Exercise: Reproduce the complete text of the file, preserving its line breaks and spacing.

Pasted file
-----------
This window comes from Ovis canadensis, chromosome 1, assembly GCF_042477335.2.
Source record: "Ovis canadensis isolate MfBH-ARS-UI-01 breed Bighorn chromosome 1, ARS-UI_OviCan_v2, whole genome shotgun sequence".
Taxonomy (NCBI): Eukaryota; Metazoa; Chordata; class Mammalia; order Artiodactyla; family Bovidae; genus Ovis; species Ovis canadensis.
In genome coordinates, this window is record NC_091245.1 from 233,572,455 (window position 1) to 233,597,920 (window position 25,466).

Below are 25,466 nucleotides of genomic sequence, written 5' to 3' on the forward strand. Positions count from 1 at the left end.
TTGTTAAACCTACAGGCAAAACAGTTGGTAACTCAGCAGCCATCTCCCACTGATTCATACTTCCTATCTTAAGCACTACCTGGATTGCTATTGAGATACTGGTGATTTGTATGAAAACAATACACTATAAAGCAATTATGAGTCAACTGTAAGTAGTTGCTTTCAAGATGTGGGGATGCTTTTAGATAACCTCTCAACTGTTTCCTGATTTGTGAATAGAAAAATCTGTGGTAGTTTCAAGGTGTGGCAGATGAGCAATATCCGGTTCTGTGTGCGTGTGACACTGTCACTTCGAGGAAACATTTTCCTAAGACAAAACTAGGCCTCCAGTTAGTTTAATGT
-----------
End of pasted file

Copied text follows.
This window comes from Ovis canadensis, chromosome 1, assembly GCF_042477335.2.
Source record: "Ovis canadensis isolate MfBH-ARS-UI-01 breed Bighorn chromosome 1, ARS-UI_OviCan_v2, whole genome shotgun sequence".
Taxonomy (NCBI): Eukaryota; Metazoa; Chordata; class Mammalia; order Artiodactyla; family Bovidae; genus Ovis; species Ovis canadensis.
In genome coordinates, this window is record NC_091245.1 from 233,572,455 (window position 1) to 233,597,920 (window position 25,466).

Below are 25,466 nucleotides of genomic sequence, written 5' to 3' on the forward strand. Positions count from 1 at the left end.
TTGTTAAACCTACAGGCAAAACAGTTGGTAACTCAGCAGCCATCTCCCACTGATTCATACTTCCTATCTTAAGCACTACCTGGATTGCTATTGAGATACTGGTGATTTGTATGAAAACAATACACTATAAAGCAATTATGAGTCAACTGTAAGTAGTTGCTTTCAAGATGTGGGGATGCTTTTAGATAACCTCTCAACTGTTTCCTGATTTGTGAATAGAAAAATCTGTGGTAGTTTCAAGGTGTGGCAGATGAGCAATATCCGGTTCTGTGTGCGTGTGACACTGTCACTTCGAGGAAACATTTTCCTAAGACAAAACTAGGCCTCCAGTTAGTTTAATGT